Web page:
(WGGB) — It’s believed 33 percent of all Americans misuse alcohol, resulting in 85,000 deaths each year.
So, how much do you drink?
While you might not be one of the millions of alcoholics in the U.S., you could be one of the millions of “Almost Alcoholics”.
Many think it’s black and white.
“People were either alcoholics, or they weren’t. They had a problem, or they didn’t,” says Harvard Psychiatrist Robert Doyle.
But Doyle believes there’s a big grey area. “We’re seeing alcohol problems as a spectrum,” he adds.
The alcoholism expert is focusing on the zone between normal use and alcoholism diagnosis — the so-called ‘Almost Alcoholic’ range.
Here, the risk of things like insomnia, diabetes and cancer can increase.
“You don’t have to be alcoholic to have major problems with alcohol
“That’s that fuzzy area that’s really hard to define,” says Brenda Wilhelmson.
Wilhelmson believes she was an almost alcoholic. “It turned into a way that I rewarded myself at the end of the day, and it just escalated from there. I was basically drinking myself to sleep every night,” she says.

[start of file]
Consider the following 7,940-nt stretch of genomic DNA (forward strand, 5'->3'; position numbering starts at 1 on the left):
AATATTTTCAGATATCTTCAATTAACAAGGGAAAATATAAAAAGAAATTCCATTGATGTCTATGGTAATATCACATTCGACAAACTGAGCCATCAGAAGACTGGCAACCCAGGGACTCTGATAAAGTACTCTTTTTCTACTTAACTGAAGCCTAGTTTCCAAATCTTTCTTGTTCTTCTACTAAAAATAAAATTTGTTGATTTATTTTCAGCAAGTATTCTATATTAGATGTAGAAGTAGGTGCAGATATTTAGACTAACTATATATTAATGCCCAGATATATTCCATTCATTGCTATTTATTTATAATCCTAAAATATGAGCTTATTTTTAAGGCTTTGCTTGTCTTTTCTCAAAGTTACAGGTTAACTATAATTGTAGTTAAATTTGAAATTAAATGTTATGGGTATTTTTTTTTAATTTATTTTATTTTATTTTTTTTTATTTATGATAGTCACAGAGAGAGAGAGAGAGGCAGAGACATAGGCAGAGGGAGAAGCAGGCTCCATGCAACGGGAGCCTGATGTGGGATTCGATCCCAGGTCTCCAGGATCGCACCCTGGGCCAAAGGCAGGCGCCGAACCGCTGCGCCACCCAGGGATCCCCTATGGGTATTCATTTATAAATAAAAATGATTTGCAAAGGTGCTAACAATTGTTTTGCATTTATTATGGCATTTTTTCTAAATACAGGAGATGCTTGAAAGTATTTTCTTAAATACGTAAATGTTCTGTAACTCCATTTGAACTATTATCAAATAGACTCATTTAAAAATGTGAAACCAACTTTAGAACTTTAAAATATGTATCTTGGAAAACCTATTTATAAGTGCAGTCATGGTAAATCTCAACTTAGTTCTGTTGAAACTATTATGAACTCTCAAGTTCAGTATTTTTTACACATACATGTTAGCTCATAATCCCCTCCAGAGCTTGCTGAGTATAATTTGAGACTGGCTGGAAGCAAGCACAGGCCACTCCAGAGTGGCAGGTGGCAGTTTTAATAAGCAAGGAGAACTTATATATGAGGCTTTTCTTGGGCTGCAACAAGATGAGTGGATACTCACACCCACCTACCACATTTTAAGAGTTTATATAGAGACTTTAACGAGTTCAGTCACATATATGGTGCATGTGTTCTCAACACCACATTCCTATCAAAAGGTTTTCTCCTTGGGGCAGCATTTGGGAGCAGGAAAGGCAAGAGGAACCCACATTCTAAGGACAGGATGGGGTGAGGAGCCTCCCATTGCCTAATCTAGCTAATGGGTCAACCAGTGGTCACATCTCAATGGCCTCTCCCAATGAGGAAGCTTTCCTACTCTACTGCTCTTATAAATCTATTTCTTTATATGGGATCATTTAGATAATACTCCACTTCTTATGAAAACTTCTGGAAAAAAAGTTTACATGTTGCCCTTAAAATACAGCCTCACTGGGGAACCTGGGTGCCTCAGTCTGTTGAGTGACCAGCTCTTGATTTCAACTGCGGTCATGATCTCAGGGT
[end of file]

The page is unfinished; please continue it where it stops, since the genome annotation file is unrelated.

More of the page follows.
Wilhelmson can pinpoint the exact moment she crossed the line to full-blown alcoholic. “I could have gone either way that night, and I just went for it.”
Doyle believes millions who become addicted pass through the almost alcoholic phase, and he thinks a lot can stop the problem there.
“We’re not trying to put labels on people. In fact, we’re trying to prevent people from getting the label of a very serious condition,” Doyle says.
Do an honest assessment by asking yourself things like:
- Is alcohol affecting my sleep?
- Do I depend on alcohol to de-stress?
- Am I drinking to help deal with a medical problem?
If you feel you might be heading toward a problem, try cutting back. “If you’re having four beers on Friday night, see how you do with two beers,” Doyle says.
Small changes could make a big difference in where you end up on this spectrum.
“We’re just talking about moving into more responsible and healthy drinking.”
You can click HERE for information on Doyle’s book, “Almost Alcoholic.”
Click HERE to take your own self-assessment of your drinking habits.